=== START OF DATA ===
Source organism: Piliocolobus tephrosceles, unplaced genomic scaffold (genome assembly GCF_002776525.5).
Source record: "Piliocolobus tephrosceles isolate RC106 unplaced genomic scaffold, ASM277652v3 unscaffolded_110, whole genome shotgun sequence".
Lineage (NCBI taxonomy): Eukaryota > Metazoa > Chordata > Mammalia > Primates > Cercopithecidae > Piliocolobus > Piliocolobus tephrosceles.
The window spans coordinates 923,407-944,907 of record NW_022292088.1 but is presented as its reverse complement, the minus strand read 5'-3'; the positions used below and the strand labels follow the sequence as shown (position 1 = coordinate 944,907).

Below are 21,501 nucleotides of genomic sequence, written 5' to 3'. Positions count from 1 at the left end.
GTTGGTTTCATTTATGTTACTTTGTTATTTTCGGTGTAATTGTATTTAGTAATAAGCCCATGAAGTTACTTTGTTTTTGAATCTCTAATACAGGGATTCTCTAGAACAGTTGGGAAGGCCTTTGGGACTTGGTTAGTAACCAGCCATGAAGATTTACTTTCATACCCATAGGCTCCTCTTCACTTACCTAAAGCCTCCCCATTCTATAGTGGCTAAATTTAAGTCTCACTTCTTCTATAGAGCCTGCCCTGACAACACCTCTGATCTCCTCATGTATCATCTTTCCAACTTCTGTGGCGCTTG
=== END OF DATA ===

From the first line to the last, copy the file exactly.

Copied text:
Source organism: Piliocolobus tephrosceles, unplaced genomic scaffold (genome assembly GCF_002776525.5).
Source record: "Piliocolobus tephrosceles isolate RC106 unplaced genomic scaffold, ASM277652v3 unscaffolded_110, whole genome shotgun sequence".
Lineage (NCBI taxonomy): Eukaryota > Metazoa > Chordata > Mammalia > Primates > Cercopithecidae > Piliocolobus > Piliocolobus tephrosceles.
The window spans coordinates 923,407-944,907 of record NW_022292088.1 but is presented as its reverse complement, the minus strand read 5'-3'; the positions used below and the strand labels follow the sequence as shown (position 1 = coordinate 944,907).

Below are 21,501 nucleotides of genomic sequence, written 5' to 3'. Positions count from 1 at the left end.
GTTGGTTTCATTTATGTTACTTTGTTATTTTCGGTGTAATTGTATTTAGTAATAAGCCCATGAAGTTACTTTGTTTTTGAATCTCTAATACAGGGATTCTCTAGAACAGTTGGGAAGGCCTTTGGGACTTGGTTAGTAACCAGCCATGAAGATTTACTTTCATACCCATAGGCTCCTCTTCACTTACCTAAAGCCTCCCCATTCTATAGTGGCTAAATTTAAGTCTCACTTCTTCTATAGAGCCTGCCCTGACAACACCTCTGATCTCCTCATGTATCATCTTTCCAACTTCTGTGGCGCTTG